Friday, 20 November 2015 12:57

Feminism or the Mistake about Who You Are

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Feminism or the Mistake about Who You Are

Thomas Martin

Thomas Martin teaches in the Department of Philosophy at the University of Nebraska at Kearney. You may contact Thomas Martin at: This email address is being protected from spambots. You need JavaScript enabled to view it..

I found the following student writing assignment on the teacher's desk in the classroom in which I am teaching Introduction to Ethics at the University of Nebraska at Kearney.

Expository Writing II/ENG 102 Fall 2007/Gender Identity Short Essay
This essay calls for you to examine your gender identity. Please address all three of the bulleted questions below in a 2-4 page typed essay with 1-inch margins. While I do not want you to include a title page or cite external sources, you may give your essay an intriguing title.
* Do you think of yourself as masculine, feminine, or a combination? Why?
* Would you like to be more masculine or more feminine? Why?
* How would your life change if you woke up tomorrow as the opposite sex?

How the times have changed! When I was a freshman, taking the equivalent of English 102, gender was a grammatical term used since the 14th century to refer to nouns designated as masculine, feminine, or neuter in various languages of the Western world. We did not learn to write by answering questions that belong in a women's studies program or a sociology class, but by answering questions about the characters and ideas in the literature of James Baldwin, Thomas Wolfe, Shakespeare, Richard Wright, Hemingway, and Melville, to mention but a few. It was English, after all, and we had more to do than wonder what we might think, and do with -- and to -- ourselves if we happened to wake up one morning as a member of the opposite sex.

Then again, in 1971, I would not have been able to answer the questions these students at UNK are being asked to answer for the simple reason that the updated idea of "gender" was still being constructed by some members of the feminist movement on the theory that human nature is epicene, that is, lacking the characteristic of either sex.

Here is how it works. We start out as neuters because masculinity and femininity are not the inherent characteristics of males and females. They are social constructs determined by the expectations and norms of the culture or society in which a person is socialized.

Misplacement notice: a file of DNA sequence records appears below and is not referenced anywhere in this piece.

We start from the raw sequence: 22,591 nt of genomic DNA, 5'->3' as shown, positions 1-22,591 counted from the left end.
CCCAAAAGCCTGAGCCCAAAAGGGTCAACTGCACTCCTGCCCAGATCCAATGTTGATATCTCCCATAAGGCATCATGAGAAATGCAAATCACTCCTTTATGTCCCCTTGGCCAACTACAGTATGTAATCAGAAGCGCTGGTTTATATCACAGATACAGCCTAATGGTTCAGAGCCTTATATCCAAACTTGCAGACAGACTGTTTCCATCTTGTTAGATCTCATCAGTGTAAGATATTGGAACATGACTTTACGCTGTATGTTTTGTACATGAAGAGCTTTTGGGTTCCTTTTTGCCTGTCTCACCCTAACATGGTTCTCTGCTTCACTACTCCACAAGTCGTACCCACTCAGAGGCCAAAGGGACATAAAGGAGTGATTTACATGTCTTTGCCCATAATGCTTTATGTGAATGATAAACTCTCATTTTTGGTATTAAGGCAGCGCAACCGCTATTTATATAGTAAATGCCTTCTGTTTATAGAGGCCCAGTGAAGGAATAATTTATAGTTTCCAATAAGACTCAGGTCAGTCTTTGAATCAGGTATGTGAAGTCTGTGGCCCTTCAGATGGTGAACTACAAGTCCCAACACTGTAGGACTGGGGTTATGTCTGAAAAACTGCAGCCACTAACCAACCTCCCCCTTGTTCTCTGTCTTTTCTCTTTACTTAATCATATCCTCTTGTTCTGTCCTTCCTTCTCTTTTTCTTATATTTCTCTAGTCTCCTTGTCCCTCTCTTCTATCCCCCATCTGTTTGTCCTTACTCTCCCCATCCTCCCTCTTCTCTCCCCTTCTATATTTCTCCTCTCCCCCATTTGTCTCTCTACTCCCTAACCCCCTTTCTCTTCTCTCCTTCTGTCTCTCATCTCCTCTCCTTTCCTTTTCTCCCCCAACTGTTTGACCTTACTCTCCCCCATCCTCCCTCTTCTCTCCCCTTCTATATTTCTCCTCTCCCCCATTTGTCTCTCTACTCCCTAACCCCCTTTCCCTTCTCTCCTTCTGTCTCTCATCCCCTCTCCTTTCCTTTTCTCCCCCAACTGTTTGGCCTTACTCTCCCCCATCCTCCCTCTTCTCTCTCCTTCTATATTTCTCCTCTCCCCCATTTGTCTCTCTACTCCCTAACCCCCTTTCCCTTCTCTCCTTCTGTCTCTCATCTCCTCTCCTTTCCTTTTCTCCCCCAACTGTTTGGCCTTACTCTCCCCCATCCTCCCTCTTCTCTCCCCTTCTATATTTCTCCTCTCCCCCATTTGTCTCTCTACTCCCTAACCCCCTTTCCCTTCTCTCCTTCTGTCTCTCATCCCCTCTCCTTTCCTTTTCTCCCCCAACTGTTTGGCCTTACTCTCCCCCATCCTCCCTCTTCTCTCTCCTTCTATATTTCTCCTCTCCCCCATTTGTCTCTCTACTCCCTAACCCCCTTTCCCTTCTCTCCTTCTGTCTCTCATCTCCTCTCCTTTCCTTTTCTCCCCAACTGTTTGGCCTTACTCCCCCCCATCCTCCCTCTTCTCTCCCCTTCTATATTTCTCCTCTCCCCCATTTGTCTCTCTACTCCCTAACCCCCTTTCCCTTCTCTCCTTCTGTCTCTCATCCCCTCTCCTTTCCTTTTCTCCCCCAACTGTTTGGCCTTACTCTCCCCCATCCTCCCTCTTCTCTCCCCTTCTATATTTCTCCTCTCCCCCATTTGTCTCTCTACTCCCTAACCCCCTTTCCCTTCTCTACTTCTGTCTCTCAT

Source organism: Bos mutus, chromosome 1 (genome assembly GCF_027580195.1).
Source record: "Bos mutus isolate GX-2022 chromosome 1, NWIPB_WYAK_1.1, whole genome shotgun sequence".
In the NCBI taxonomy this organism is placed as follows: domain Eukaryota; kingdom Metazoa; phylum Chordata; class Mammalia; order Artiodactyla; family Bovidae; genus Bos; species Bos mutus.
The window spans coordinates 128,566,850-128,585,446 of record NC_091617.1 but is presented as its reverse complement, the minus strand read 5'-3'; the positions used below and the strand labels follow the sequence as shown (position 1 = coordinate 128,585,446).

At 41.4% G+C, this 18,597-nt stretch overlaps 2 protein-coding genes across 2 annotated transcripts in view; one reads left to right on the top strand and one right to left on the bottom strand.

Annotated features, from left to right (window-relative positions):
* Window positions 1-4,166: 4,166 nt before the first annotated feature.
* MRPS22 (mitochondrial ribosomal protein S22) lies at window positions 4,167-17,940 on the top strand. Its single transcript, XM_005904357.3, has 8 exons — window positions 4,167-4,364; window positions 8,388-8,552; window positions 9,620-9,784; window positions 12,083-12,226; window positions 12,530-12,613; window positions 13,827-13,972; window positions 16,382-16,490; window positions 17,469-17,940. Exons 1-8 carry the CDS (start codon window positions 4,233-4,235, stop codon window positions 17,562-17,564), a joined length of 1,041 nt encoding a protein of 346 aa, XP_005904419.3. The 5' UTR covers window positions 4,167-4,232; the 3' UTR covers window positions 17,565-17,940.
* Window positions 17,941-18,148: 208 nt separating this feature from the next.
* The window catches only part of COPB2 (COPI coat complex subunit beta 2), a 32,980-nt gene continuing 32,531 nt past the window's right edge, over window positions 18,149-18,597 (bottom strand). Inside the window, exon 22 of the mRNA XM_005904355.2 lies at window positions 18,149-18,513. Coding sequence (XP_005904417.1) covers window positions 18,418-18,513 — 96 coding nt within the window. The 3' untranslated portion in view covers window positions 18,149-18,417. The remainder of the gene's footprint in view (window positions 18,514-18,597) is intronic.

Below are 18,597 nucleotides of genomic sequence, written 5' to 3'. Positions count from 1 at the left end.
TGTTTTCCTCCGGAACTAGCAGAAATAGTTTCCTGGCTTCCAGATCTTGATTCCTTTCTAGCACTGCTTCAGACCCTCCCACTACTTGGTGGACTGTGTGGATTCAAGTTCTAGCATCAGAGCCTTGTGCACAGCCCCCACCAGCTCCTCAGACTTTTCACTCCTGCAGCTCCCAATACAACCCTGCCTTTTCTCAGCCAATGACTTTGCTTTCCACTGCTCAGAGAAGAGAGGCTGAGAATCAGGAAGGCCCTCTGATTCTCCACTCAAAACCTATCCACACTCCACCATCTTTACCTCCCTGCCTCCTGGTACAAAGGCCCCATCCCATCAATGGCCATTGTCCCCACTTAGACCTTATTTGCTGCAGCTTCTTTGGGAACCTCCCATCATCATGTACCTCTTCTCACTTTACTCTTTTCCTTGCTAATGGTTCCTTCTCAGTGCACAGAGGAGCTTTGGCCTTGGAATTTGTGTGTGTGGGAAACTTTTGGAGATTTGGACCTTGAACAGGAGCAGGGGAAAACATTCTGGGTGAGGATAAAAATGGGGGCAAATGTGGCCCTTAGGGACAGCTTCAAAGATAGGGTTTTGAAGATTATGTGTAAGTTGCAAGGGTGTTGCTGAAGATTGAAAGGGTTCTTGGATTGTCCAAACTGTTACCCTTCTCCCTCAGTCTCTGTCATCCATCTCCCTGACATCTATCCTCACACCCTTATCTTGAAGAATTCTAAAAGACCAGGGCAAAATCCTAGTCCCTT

Parents may socialize a biological boy (XY chromosomes) into a traditional masculine role, which includes the gender characteristics of being dominant, courageous, and aggressive. Likewise, parents may socialize a biological girl (XX chromosomes) into the traditional feminine role, including the characteristics of being submissive, timid, and sensitive. In other words, boys are made to play masculine roles by a patriarchal society which forces them to play with guns and build roads with imitation bulldozers [phallic symbols?], while girls are made to be feminine by playing with Barbie dolls and pretending to cook pies in play ovens. Gender roles are like parts actors play and, therefore, may be changed like costumes. Switch the toys and the overly aggressive boy, recklessly dominating the earth with his bulldozer in the confines of a sandbox, will be neutralized by combing a Barbie doll's hair and thoughtfully coordinating outfits while playing house. Believe this if you will, but we must remember, for fear of being heretical, that sex is what a person is by nature, and gender is what one is by the circumstances of environment.

Listen to Nancy Hirschmann, in The Subject of Liberty: Toward a Feminist Theory of Freedom, explain how human relationships are shaped:

The idea of a social construct is that human beings and their world are in no sense given or natural but the product of historical configurations of relationships. Our desires, preferences, beliefs, values -- indeed, the way in which we see the world and define reality -- are all shaped by the particular constellation of personal and institutional social relationships that constitute our individual and collective identities.